Around a quarter of the globular star clusters in our Milky Way are invaders from other galaxies, new research from Swinburne University of Technology shows.
In a paper accepted for publication in the Monthly Notices of the Royal Astronomical Society, Swinburne astronomer Professor Duncan Forbes has shown that many of our galaxy's globular star clusters are actually foreigners - having been born elsewhere and then migrating to our Milky Way.
"It turns out that many of the stars and star clusters we see when we look into the night sky are not natives, but aliens from other galaxies," said Forbes. "They have made their way into our galaxy over the last few billion years."
Previously astronomers had suspected that some star clusters, which contain around a million stars each, were foreign to our galaxy, but it was difficult to positively identify which ones.
Using Hubble Space Telescope data, Forbes, along with his Canadian colleague Professor Terry Bridges, examined old star clusters within the Milky Way galaxy.
They then compiled the largest ever high-quality database to record the age and chemical properties of each of these clusters.
"Using this database we were able to identify key signatures in many of the star clusters that gave us tell-tale clues as to their external origin," Forbes said.
"We determined that these foreign-born globular star clusters actually make up about one quarter of our Milky Way globular star cluster system. That implies tens of millions of accreted stars - those that have joined and grown our galaxy - from globular star clusters alone."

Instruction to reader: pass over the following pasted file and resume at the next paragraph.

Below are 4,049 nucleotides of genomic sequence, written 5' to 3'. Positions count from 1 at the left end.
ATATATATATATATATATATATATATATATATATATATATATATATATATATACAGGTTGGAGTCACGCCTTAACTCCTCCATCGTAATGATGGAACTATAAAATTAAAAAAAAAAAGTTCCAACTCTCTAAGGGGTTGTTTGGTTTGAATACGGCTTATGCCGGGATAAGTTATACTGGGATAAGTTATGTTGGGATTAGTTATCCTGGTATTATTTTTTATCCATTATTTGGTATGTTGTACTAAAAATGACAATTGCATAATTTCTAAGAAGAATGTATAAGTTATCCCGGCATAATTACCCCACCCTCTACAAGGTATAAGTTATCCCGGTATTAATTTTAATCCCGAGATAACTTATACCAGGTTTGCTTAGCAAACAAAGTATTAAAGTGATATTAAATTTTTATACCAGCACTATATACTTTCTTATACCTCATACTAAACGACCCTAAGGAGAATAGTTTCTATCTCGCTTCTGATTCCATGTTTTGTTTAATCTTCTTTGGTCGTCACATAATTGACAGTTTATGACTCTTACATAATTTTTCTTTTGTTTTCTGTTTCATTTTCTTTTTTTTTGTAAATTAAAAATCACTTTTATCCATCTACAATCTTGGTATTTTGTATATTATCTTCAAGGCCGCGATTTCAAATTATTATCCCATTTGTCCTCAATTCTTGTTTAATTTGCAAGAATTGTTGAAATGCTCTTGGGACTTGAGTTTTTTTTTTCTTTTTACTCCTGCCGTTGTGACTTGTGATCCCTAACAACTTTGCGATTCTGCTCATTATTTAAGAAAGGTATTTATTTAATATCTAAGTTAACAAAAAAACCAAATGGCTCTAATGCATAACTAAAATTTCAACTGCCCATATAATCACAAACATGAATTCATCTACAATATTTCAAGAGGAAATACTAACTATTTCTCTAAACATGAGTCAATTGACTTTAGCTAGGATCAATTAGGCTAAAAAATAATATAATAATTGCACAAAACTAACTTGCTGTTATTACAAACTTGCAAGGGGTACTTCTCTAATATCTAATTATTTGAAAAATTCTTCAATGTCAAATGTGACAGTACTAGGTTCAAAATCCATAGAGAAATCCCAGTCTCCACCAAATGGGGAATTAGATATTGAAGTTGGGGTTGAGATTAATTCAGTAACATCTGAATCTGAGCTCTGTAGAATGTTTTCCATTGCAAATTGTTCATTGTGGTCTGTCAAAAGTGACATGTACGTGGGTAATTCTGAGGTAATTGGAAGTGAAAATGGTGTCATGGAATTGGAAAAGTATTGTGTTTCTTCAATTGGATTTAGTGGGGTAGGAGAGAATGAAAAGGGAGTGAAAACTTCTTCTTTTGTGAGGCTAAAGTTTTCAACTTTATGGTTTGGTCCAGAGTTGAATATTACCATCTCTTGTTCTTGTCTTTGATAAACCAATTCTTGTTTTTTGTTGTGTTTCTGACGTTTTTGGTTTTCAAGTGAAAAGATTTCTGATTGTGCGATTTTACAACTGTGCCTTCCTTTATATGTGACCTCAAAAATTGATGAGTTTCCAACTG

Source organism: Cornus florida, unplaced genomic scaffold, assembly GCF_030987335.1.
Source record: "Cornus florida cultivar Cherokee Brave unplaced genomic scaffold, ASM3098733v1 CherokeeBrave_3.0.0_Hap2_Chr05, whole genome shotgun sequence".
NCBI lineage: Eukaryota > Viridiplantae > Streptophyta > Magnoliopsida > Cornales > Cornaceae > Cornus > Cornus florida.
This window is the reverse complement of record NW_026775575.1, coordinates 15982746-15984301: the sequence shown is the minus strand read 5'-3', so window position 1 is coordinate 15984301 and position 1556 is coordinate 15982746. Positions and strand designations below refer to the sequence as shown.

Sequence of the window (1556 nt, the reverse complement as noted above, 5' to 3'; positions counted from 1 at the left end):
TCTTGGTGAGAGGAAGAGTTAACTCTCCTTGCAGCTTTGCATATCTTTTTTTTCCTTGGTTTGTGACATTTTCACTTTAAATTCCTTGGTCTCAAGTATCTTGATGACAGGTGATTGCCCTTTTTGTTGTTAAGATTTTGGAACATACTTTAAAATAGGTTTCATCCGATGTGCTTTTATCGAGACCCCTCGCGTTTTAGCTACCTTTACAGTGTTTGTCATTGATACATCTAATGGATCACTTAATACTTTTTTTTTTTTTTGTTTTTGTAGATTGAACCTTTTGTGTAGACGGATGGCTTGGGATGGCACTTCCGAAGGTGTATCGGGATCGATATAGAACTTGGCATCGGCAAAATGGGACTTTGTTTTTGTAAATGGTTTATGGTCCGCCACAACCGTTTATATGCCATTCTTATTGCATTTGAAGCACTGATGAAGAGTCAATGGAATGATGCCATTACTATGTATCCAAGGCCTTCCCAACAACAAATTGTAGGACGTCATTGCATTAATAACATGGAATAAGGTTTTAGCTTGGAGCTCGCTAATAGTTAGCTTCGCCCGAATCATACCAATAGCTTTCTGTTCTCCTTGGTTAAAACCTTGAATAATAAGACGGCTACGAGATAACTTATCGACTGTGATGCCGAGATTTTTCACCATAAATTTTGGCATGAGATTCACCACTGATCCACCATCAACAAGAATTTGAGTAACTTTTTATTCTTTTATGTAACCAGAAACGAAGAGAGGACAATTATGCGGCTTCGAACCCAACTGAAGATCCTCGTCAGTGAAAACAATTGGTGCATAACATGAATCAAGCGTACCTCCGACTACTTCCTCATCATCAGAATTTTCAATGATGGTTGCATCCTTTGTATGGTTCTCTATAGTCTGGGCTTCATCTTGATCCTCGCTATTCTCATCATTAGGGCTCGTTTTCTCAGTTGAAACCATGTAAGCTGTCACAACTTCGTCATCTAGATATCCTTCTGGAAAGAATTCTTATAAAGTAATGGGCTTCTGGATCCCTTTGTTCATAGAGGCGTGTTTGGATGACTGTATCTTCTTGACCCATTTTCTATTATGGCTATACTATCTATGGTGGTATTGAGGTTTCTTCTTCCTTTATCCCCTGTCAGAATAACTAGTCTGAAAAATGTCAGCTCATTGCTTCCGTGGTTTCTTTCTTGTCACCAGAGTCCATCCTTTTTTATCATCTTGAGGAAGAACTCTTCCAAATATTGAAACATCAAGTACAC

The researchers' work also suggests that the Milky Way may have swallowed-up more dwarf galaxies than was previously thought.
"We found that many of the foreign clusters originally existed within dwarf galaxies - that is 'mini' galaxies of up to 100 million stars that sit within our larger Milky Way.
"Our work shows that there are more of these accreted dwarf galaxies in our Milky Way than was thought. Astronomers had been able to confirm the existence of two accreted dwarf galaxies in our Milky Way - but our research suggests that there might be as many as six yet to be discovered.
"Although the dwarf galaxies are broken-up and their stars assimilated into the Milky Way, the globular star clusters of the dwarf galaxy remain intact and survive the accretion process."
"This will have to be explored further, but it is a very exciting prospect that will help us to better understand the history of our own galaxy."
Forbes' research was carried out in Canada as part of an Australian Research Council International Fellowship.
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